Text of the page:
Thanks guys, for the anecdotes! It really helped, and loosened things up for me, first just making me want to put everything in, and for a day or three it was suddenly a very loose multiple-protagonist film that just floated around a little aimlessly, from episode to episode. Itís not like that anymore, though I wonít rule out that I float back to it later.
Especially the kind of chatting experiences you mention I think will be very prominent in the film. Since I started thinking about it, itís been the anonymity angle thatís been most attractive to me, that it letís to behave in ways youíd never allow yourself offline. Just like you describe Reelist, that situation is perfect.
And the educational part that you describe Matt, was also instrumental for me. Growing up in a tiny town, the internet really made you feel plugged into the world. Thatís also been a part of this film at one point, with a little kid who gets really cocky and starts feeling much smarter than his parents (which obviously wasnít true).
Itís been all over, this film, and Iím starting to feel like it might be because Iím trying to stretch short film storylines into a feature - hence the episodic idea mentioned above, but then it became a little to thematically focused.
The detective angle that you mention, polka, is something Iíd like to cover, in a little bit of a different way, that was covered a teeny tiny bit in the short. That using the internet in the beginning was mostly trying to figure out what the hell it was.
And Garam: losing your virginity through an online date, thatís what all this should be about.
Iím going crazy. I should make a dozen shorts about it instead, I want to do a little bit of everything.
And wilder - thank you again for the great words and in-depth thoughts. Itís quite moving to read. Much appreciated that you take time to watch it again. Here are some thoughts of mine about the process.
First of all, you are bang-on about the structure. My thought was very much to have these bulks of sequences with metaphorical atmospheres, where each sequence could be thoroughly soaked in a mood, where the plot was so much forwarded in the sequences themselves, so much as in-between (roughly). The first one, was, like you say, to do with innocence. Sadly it was just to chilly that day to have Arvid/Erlend run around in just his shorts, which would have exacerbated the innocence-mood, but oh well. The mood of the next one was something like ďescape and aggressionĒ, and, with the wake I wanted to bring in a surrealism, and so on.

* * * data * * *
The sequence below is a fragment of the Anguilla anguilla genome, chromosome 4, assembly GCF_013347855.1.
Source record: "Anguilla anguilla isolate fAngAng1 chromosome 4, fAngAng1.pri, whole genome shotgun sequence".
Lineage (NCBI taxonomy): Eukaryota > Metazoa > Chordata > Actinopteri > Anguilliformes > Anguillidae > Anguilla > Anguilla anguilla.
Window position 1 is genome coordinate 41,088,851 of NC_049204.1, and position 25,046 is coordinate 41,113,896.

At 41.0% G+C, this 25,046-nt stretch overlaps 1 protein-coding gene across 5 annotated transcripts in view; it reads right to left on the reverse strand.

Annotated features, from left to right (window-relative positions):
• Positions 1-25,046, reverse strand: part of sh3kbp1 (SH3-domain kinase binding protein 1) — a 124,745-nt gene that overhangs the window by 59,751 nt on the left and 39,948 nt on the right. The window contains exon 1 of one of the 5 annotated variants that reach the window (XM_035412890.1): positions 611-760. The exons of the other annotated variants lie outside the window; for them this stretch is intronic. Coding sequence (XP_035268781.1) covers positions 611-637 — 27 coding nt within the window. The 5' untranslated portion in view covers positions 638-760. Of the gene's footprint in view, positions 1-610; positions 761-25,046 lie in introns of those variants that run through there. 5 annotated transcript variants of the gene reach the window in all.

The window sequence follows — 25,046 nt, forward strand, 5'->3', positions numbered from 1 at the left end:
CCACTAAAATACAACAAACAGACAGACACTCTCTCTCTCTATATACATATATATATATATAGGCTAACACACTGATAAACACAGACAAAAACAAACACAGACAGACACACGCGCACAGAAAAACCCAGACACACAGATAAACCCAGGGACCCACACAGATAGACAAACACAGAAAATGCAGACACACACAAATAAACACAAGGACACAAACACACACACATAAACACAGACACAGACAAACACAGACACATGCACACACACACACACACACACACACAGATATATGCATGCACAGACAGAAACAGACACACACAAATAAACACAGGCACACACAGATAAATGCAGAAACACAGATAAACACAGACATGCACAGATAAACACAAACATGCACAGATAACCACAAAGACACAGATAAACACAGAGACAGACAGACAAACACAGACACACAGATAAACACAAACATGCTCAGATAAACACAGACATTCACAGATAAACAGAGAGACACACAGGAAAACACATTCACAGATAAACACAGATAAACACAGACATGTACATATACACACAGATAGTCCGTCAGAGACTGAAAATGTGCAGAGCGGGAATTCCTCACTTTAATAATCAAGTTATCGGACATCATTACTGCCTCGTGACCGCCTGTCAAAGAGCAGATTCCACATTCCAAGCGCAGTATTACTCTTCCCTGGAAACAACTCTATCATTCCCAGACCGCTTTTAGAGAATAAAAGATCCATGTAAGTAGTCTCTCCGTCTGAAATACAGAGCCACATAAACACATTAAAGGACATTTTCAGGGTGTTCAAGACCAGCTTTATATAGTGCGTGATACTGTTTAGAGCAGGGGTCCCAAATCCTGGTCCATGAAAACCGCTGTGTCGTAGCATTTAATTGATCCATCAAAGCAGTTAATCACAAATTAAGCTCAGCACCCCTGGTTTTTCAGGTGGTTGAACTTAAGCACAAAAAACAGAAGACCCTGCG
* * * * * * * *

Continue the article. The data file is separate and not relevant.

Another idea was cross-cutting between these like Eisensteinian montage - instead of each shot having itís own strength and symbolic potency that crashes, itís in the whole of the sequences themselves. The cut-points become vital for the story and potent in effect (exacerbated by long-takes: minimal use leads to maximum feel, contrast is key).
As for whatís on the page or not: I definitely tend to over-write. Then as we shoot and go, I just keep subtracting: dialogue, beats, entire scenes. This is a very on-the-fly feeling, often. Iíve seen what we have up to that point, and can make some quick mental edits to feel if we have whatís needed, and then we either go or skip.
With these last two shorts Iíve also known the locations intimately and have so tailored the motions of the script very directly to the way people can move in these places. Many shots - such as when Mads is on the PC and the father is in the kitchen in WWWB - are very precise and are there on the page, as the intensity of the drama depends very much on it. I try to do that as much as I can - tailor the drama to the place. A funny anecdote that I think I said here before: before we landed on the house in WWWB I was picturing the house from GMGS while I was writing, just to be able to picture things more concretely. After my DP read the screenplay for the first time, he actually noticed that Iíd done just that. Heíd recognized the house from the writing. So a lot is there on the page, but itís always negotiable if it doesnít flow.
What stays in from the script and what goes out will often come back to the metaphorical atmospheres. If the atmospheric changes come through from sequence to sequence, then often the only thing that is really needed to keep is the key change in the scene - and it doesnít have to be outwardly big, as the atmosphere will do most of the heavy lifting when it comes to getting a sense of how the character feels. After that the rest is things that maybe deepen character and place, but sometimes those things have had to go, in favor of flow and keeping atmosphere.
This also feeds into how I interact with the actors. I try to do most of the talking up-front (and if possible to have a reading through the script with them) , and minimize it when weíre shooting. When we shoot I mostly try to get everyone into the feeling of a scene, the tone of it, and not to do too many adjustments to peopleís performances.
By the way, I have never really intellectualized this as much Iím doing now, but I notice that this was probably what I was doing all along.